ATTORNEY GENERAL/CENSUS/CITIZENSHIP/COMMERCE/SUPREME COURT/TRUMP EXECUTIVE ORDERS: “By the authority vested in me as President by the Constitution and the laws of the United States of America, it is hereby ordered as follows…
In Department of Commerce v. New York, No. 18-966 (June 27, 2019), the Supreme Court held that the Department of Commerce (Department) may, as a general matter, lawfully include a question inquiring about citizenship status on the decennial census and, more specifically, declined to hold that the Secretary of Commerce’s decision to include such a question on the 2020 decennial census was ‘substantively invalid.’ That ruling was not surprising, given that every decennial census from 1820 to 2000 (with the single exception of 1840) asked at least some respondents about their citizenship status or place of birth. In addition, the Census Bureau has inquired since 2005 about citizenship on the American Community Survey — a separate questionnaire sent annually to about 2.5 percent of households.
The Court determined, however, that the explanation the Department had provided for including such a question on the census was, in the circumstances of that case, insufficient to support the Department’s decision. I disagree with the Court’s ruling, because I believe that the Department’s decision was fully supported by the rationale presented on the record before the Supreme Court.
The Court’s ruling, however, has now made it impossible, as a practical matter, to include a citizenship question on the 2020 decennial census questionnaire. After examining every possible alternative, the Attorney General and the Secretary of Commerce have informed me that the logistics and timing for carrying out the census, combined with delays from continuing litigation, leave no practical mechanism for including the question on the 2020 decennial census.
Nevertheless, we shall ensure that accurate citizenship data is compiled in connection with the census by other means. To achieve that goal, I have determined that it is imperative that all executive departments and agencies (agencies) provide the Department the maximum assistance permissible, consistent with law, in determining the number of citizens and non-citizens in the country, including by providing any access that the Department may request to administrative records that may be useful in accomplishing that objective. When the Secretary of Commerce decided to include the citizenship question on the census, he determined that such a question, in combination with administrative records, would provide the most accurate and complete data. At that time, the Census Bureau had determined based on experience that administrative records to which it had access would enable it to determine citizenship status for approximately 90 percent of the population. At that point, the benefits of using administrative records were limited because the Department had not yet been able to access several additional important sets of records with critical information on citizenship. Under the Secretary of Commerce’s decision memorandum directing the Census Bureau ‘to further enhance its administrative record data sets’ and ‘to obtain as many additional Federal and state administrative records as possible,’ the Department has sought access to several such sets of records maintained by other agencies, but it remains in negotiations to secure access. The executive action I am taking today will ensure that the Department will have access to all available records in time for use in conjunction with the census.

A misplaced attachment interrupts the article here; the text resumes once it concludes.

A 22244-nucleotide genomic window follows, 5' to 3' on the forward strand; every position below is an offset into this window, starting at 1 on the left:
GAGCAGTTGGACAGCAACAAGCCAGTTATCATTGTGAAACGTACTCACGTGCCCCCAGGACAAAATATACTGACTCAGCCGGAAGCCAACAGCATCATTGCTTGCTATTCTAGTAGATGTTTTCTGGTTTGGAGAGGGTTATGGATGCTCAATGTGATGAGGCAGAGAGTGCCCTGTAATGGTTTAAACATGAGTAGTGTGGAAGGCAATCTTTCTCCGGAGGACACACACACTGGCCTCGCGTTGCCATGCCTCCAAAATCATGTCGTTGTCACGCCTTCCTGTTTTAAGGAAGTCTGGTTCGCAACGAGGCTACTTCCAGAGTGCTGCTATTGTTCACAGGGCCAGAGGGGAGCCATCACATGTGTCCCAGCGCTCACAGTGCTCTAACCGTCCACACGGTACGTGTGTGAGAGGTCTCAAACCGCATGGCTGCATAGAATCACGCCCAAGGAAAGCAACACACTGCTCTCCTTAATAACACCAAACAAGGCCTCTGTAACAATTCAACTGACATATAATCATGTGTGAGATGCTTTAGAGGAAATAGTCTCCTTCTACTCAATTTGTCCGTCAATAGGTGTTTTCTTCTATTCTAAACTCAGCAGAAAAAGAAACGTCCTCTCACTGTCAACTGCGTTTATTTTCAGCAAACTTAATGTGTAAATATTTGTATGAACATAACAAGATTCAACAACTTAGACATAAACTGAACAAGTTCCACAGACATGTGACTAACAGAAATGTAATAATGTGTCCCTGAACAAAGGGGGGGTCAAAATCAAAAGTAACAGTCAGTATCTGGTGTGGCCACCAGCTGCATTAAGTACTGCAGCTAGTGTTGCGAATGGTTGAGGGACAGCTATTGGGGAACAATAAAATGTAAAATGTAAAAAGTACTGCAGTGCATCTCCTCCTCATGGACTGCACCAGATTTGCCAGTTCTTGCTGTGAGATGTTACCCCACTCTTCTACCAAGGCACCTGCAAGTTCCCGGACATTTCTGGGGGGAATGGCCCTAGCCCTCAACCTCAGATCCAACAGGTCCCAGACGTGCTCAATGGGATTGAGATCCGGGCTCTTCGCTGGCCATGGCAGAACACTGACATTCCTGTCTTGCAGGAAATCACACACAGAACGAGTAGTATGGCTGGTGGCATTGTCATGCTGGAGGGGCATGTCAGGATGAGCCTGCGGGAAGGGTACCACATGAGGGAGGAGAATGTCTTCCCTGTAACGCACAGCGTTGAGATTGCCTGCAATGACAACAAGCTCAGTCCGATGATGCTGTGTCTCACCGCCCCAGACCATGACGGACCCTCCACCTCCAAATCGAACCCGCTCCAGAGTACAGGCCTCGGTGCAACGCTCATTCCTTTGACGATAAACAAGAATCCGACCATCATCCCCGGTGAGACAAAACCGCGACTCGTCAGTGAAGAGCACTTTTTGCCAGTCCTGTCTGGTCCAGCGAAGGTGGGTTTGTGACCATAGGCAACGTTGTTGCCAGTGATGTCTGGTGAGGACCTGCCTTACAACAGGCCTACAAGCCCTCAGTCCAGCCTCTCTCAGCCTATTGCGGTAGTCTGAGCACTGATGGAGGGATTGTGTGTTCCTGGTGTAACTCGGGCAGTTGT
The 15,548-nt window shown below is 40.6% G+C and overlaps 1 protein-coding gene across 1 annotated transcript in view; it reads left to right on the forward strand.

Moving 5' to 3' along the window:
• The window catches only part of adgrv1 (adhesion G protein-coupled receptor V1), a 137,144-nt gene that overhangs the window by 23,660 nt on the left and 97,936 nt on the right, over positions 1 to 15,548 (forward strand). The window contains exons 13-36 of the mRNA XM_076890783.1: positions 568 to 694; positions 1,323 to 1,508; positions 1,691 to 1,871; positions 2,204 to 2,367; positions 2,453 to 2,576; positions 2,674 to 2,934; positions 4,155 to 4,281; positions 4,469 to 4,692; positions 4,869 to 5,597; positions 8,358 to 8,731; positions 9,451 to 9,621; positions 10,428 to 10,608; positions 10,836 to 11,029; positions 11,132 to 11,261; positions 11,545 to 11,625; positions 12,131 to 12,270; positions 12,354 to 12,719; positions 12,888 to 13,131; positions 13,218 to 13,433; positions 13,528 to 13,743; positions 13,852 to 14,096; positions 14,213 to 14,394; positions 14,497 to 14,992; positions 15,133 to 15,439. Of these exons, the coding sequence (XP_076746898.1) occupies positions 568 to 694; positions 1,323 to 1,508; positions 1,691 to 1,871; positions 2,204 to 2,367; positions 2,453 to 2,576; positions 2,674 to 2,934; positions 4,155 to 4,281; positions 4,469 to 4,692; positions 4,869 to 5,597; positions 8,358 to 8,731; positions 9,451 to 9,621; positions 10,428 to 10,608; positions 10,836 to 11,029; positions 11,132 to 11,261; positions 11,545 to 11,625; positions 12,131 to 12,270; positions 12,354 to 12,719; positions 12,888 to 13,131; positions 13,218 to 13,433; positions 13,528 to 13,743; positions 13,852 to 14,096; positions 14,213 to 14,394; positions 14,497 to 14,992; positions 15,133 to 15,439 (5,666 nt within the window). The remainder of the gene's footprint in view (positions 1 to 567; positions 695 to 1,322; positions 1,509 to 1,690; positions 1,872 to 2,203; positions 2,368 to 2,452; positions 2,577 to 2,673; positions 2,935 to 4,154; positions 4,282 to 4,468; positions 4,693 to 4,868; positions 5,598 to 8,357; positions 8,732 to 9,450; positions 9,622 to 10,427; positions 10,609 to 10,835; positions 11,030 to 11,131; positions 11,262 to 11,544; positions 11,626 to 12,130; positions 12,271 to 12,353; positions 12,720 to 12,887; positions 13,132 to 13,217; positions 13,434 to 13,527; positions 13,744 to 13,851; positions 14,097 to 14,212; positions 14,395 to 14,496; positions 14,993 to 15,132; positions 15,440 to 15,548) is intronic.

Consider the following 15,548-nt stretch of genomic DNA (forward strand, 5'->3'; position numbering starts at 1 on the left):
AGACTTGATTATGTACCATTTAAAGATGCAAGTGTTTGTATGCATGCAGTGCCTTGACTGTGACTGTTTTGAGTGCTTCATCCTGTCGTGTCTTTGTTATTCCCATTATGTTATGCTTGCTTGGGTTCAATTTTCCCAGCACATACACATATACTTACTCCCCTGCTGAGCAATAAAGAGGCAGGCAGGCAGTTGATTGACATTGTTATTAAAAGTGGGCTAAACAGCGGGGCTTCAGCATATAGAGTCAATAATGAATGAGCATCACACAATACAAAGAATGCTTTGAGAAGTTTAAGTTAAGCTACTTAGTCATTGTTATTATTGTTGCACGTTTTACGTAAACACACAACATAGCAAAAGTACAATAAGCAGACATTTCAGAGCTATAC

Therefore, to eliminate delays and uncertainty, and to resolve any doubt about the duty of agencies to share data promptly with the Department, I am hereby ordering all agencies to share information requested by the Department to the maximum extent permissible under law…
I am also ordering the establishment of an interagency working group to improve access to administrative records, with a goal of making available to the Department administrative records showing citizenship data for 100 percent of the population. And I am ordering the Secretary of Commerce to consider mechanisms for ensuring that the Department’s existing data-gathering efforts expand the collection of citizenship data in the future.
Finally, I am directing the Department to strengthen its efforts, consistent with law, to obtain State administrative records concerning citizenship.”
-Donald Trump, “Executive Order on Collecting Information about Citizenship Status in Connection with the Decennial Census,” whitehouse.gov, July 11, 2019
[Note: Read the full Executive Order signed by Donald Trump.]